Interviewers may or may not consider this as a negative point but it’s always good to be on safer side. Moreover, you will never be appreciated to write function name ‘func’ when you can use a name ‘swap’ for writing a function to swap the values of two variables.

8. Resume Filled with Technical Stuff You Don’t Know

This is another big mistake that beginners tend to do. In order to get their resume short listed, candidates list out various programming languages, and technology name that they don’t even know properly. Though this might land you in front of an interviewer but rest be assured that your experience will not be good. Within minutes into the interview, the interviewer will come to know about your level and skills.

9. Being Under-confident

As with any interview, self-confidence plays an important part in programming interviews too. It happens that sometimes interviewers deliberately ask you to solve a wrong question. Here, if you have good knowledge and self-confidence, you can easily figure out the flaw in question and communicate back to the interviewer.

Even if you answer the questions correctly but are not confident of your answers, your chances of getting selected for the job are not good. This is because no organization would want under confident people working for them.

10. Stressed-out and Deprived of Sleep

The night before the interview, don’t stay-up late to prepare for the interview. In an interview, you need to be present with a fresh mind and lot of energy.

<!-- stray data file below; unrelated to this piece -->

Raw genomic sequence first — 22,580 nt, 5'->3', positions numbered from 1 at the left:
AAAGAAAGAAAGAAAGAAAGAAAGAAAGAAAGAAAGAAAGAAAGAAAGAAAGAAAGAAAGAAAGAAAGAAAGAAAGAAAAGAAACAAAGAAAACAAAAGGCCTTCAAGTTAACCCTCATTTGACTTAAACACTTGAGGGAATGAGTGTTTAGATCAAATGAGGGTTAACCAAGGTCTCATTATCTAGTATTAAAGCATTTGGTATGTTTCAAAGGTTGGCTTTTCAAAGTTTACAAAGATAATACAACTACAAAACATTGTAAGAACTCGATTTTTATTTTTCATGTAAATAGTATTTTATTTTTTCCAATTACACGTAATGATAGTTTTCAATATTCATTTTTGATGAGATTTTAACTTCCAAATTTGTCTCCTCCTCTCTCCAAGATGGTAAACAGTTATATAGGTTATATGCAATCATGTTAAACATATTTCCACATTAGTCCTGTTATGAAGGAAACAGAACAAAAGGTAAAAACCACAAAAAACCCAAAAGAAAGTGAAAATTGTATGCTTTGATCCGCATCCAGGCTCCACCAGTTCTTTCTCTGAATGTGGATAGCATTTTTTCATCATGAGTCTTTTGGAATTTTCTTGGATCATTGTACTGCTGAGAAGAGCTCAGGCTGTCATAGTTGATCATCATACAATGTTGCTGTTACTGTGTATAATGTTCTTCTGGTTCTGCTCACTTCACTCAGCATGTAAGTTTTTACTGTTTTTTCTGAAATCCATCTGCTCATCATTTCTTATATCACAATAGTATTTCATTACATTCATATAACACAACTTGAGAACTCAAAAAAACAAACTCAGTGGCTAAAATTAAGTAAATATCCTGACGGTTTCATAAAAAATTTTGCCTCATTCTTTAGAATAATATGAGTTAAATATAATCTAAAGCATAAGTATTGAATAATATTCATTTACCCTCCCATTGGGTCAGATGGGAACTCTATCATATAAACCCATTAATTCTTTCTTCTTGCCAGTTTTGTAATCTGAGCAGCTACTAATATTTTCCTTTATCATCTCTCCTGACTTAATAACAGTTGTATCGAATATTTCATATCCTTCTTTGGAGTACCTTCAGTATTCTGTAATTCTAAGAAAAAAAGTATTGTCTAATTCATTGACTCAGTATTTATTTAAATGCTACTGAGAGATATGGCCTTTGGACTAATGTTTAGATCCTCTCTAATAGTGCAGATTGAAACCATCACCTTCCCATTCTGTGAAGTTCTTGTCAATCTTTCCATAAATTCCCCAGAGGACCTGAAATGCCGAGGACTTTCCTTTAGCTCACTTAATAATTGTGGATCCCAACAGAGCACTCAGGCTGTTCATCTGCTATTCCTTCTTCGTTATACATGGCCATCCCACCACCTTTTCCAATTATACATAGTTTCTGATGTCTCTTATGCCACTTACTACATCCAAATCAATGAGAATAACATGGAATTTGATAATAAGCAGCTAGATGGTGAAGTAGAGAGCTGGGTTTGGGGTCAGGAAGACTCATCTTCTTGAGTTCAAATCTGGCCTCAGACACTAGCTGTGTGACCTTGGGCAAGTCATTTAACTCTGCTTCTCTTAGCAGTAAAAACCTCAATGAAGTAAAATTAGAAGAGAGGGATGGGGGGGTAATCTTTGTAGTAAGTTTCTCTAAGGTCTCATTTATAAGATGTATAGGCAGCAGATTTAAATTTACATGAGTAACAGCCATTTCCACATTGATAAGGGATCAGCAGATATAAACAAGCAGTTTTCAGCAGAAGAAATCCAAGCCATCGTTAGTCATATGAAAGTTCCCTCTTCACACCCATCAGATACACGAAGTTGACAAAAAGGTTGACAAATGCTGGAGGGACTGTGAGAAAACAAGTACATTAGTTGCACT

Many candidates might get blanked out once they start solving a problem especially on a white board in front of an interview panel. This generally happens because of the stress candidates take just before the interview. It’s always advisable to sleep well and relax before an interview.

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Comments on this entry are closed.

  • Jalal Hajigholamali November 5, 2013, 2:06 am


    Thanks a lot,

  • kub November 5, 2013, 3:18 am

    Just want to say thanks for all the articles and a great website it’s a fantastic resource. Thank you!!

  • Igor Rossetti November 5, 2013, 3:31 am

    these are really smart advices!

    Thank you!

  • Amoghavarsha Nrupatunga November 5, 2013, 4:38 am

    Great thanks. Tomorrow i have an interview.

  • pervaiz November 5, 2013, 10:00 am

    I dont buy the idea of asking programmer to write code in front of people. I will go by his resume only. In my 17 years career only one person asked me to write code.

  • R063R November 5, 2013, 7:03 pm

    I agree with the article, on every point. But, from my experience, if you are honest and very clean when codding – code indentation is the key for all problems in all languages -you get the job at 90% times!